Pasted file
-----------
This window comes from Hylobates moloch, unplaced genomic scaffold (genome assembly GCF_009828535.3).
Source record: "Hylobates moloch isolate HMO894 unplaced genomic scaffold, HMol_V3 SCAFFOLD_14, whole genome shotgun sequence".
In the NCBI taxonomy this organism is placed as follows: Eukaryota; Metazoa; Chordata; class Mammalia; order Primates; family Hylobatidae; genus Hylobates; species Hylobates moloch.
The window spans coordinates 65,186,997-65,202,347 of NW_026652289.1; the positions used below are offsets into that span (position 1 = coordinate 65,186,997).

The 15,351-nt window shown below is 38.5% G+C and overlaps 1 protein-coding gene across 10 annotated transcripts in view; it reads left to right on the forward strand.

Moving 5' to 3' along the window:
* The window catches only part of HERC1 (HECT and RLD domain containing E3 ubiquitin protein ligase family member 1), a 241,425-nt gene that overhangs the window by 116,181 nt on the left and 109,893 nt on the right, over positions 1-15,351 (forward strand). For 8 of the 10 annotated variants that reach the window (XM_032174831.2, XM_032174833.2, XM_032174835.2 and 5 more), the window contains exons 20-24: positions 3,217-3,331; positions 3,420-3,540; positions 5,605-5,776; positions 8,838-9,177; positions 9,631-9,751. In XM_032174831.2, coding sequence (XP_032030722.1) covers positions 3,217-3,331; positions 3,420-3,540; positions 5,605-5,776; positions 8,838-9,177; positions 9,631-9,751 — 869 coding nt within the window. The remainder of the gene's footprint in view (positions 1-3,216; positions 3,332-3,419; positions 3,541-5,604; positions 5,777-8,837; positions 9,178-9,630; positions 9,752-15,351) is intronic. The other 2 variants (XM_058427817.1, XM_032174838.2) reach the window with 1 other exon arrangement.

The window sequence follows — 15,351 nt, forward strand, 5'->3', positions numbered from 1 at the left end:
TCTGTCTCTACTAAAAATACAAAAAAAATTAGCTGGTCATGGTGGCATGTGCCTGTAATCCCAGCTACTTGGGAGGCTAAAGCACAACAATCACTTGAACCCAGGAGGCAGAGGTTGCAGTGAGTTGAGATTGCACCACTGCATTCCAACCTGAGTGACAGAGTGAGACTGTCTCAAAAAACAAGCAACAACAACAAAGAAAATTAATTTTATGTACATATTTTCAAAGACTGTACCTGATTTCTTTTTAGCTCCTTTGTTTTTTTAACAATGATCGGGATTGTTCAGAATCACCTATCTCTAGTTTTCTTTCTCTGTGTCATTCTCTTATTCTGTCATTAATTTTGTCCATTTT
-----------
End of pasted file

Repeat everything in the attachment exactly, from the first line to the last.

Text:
This window comes from Hylobates moloch, unplaced genomic scaffold (genome assembly GCF_009828535.3).
Source record: "Hylobates moloch isolate HMO894 unplaced genomic scaffold, HMol_V3 SCAFFOLD_14, whole genome shotgun sequence".
In the NCBI taxonomy this organism is placed as follows: Eukaryota; Metazoa; Chordata; class Mammalia; order Primates; family Hylobatidae; genus Hylobates; species Hylobates moloch.
The window spans coordinates 65,186,997-65,202,347 of NW_026652289.1; the positions used below are offsets into that span (position 1 = coordinate 65,186,997).

The 15,351-nt window shown below is 38.5% G+C and overlaps 1 protein-coding gene across 10 annotated transcripts in view; it reads left to right on the forward strand.

Moving 5' to 3' along the window:
* The window catches only part of HERC1 (HECT and RLD domain containing E3 ubiquitin protein ligase family member 1), a 241,425-nt gene that overhangs the window by 116,181 nt on the left and 109,893 nt on the right, over positions 1-15,351 (forward strand). For 8 of the 10 annotated variants that reach the window (XM_032174831.2, XM_032174833.2, XM_032174835.2 and 5 more), the window contains exons 20-24: positions 3,217-3,331; positions 3,420-3,540; positions 5,605-5,776; positions 8,838-9,177; positions 9,631-9,751. In XM_032174831.2, coding sequence (XP_032030722.1) covers positions 3,217-3,331; positions 3,420-3,540; positions 5,605-5,776; positions 8,838-9,177; positions 9,631-9,751 — 869 coding nt within the window. The remainder of the gene's footprint in view (positions 1-3,216; positions 3,332-3,419; positions 3,541-5,604; positions 5,777-8,837; positions 9,178-9,630; positions 9,752-15,351) is intronic. The other 2 variants (XM_058427817.1, XM_032174838.2) reach the window with 1 other exon arrangement.

The window sequence follows — 15,351 nt, forward strand, 5'->3', positions numbered from 1 at the left end:
TCTGTCTCTACTAAAAATACAAAAAAAATTAGCTGGTCATGGTGGCATGTGCCTGTAATCCCAGCTACTTGGGAGGCTAAAGCACAACAATCACTTGAACCCAGGAGGCAGAGGTTGCAGTGAGTTGAGATTGCACCACTGCATTCCAACCTGAGTGACAGAGTGAGACTGTCTCAAAAAACAAGCAACAACAACAAAGAAAATTAATTTTATGTACATATTTTCAAAGACTGTACCTGATTTCTTTTTAGCTCCTTTGTTTTTTTAACAATGATCGGGATTGTTCAGAATCACCTATCTCTAGTTTTCTTTCTCTGTGTCATTCTCTTATTCTGTCATTAATTTTGTCCATTTT